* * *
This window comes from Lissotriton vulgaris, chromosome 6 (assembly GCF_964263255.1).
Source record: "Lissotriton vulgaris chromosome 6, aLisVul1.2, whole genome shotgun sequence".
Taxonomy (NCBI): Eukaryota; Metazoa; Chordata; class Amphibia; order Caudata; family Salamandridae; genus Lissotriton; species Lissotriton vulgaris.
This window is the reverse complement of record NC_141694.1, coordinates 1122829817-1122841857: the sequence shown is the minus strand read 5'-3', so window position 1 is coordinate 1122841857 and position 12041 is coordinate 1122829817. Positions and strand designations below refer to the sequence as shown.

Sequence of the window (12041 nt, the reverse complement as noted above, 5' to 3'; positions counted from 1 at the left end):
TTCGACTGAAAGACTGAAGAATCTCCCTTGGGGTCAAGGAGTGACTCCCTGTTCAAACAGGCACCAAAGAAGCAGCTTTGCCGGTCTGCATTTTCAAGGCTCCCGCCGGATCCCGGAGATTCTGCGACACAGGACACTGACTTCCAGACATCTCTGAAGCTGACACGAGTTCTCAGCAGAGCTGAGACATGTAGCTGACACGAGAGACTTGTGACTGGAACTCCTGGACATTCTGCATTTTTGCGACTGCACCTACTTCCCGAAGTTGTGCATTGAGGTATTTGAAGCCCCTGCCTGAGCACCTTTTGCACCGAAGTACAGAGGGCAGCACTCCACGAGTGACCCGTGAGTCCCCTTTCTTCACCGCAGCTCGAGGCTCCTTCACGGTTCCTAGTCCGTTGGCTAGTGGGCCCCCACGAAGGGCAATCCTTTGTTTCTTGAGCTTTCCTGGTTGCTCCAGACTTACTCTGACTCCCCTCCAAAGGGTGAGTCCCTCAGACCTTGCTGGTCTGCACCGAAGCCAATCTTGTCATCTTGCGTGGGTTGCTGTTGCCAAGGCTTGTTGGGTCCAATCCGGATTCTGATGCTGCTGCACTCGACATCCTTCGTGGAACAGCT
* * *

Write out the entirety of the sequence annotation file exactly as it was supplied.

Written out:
This window comes from Lissotriton vulgaris, chromosome 6 (assembly GCF_964263255.1).
Source record: "Lissotriton vulgaris chromosome 6, aLisVul1.2, whole genome shotgun sequence".
Taxonomy (NCBI): Eukaryota; Metazoa; Chordata; class Amphibia; order Caudata; family Salamandridae; genus Lissotriton; species Lissotriton vulgaris.
This window is the reverse complement of record NC_141694.1, coordinates 1122829817-1122841857: the sequence shown is the minus strand read 5'-3', so window position 1 is coordinate 1122841857 and position 12041 is coordinate 1122829817. Positions and strand designations below refer to the sequence as shown.

Sequence of the window (12041 nt, the reverse complement as noted above, 5' to 3'; positions counted from 1 at the left end):
TTCGACTGAAAGACTGAAGAATCTCCCTTGGGGTCAAGGAGTGACTCCCTGTTCAAACAGGCACCAAAGAAGCAGCTTTGCCGGTCTGCATTTTCAAGGCTCCCGCCGGATCCCGGAGATTCTGCGACACAGGACACTGACTTCCAGACATCTCTGAAGCTGACACGAGTTCTCAGCAGAGCTGAGACATGTAGCTGACACGAGAGACTTGTGACTGGAACTCCTGGACATTCTGCATTTTTGCGACTGCACCTACTTCCCGAAGTTGTGCATTGAGGTATTTGAAGCCCCTGCCTGAGCACCTTTTGCACCGAAGTACAGAGGGCAGCACTCCACGAGTGACCCGTGAGTCCCCTTTCTTCACCGCAGCTCGAGGCTCCTTCACGGTTCCTAGTCCGTTGGCTAGTGGGCCCCCACGAAGGGCAATCCTTTGTTTCTTGAGCTTTCCTGGTTGCTCCAGACTTACTCTGACTCCCCTCCAAAGGGTGAGTCCCTCAGACCTTGCTGGTCTGCACCGAAGCCAATCTTGTCATCTTGCGTGGGTTGCTGTTGCCAAGGCTTGTTGGGTCCAATCCGGATTCTGATGCTGCTGCACTCGACATCCTTCGTGGAACAGCT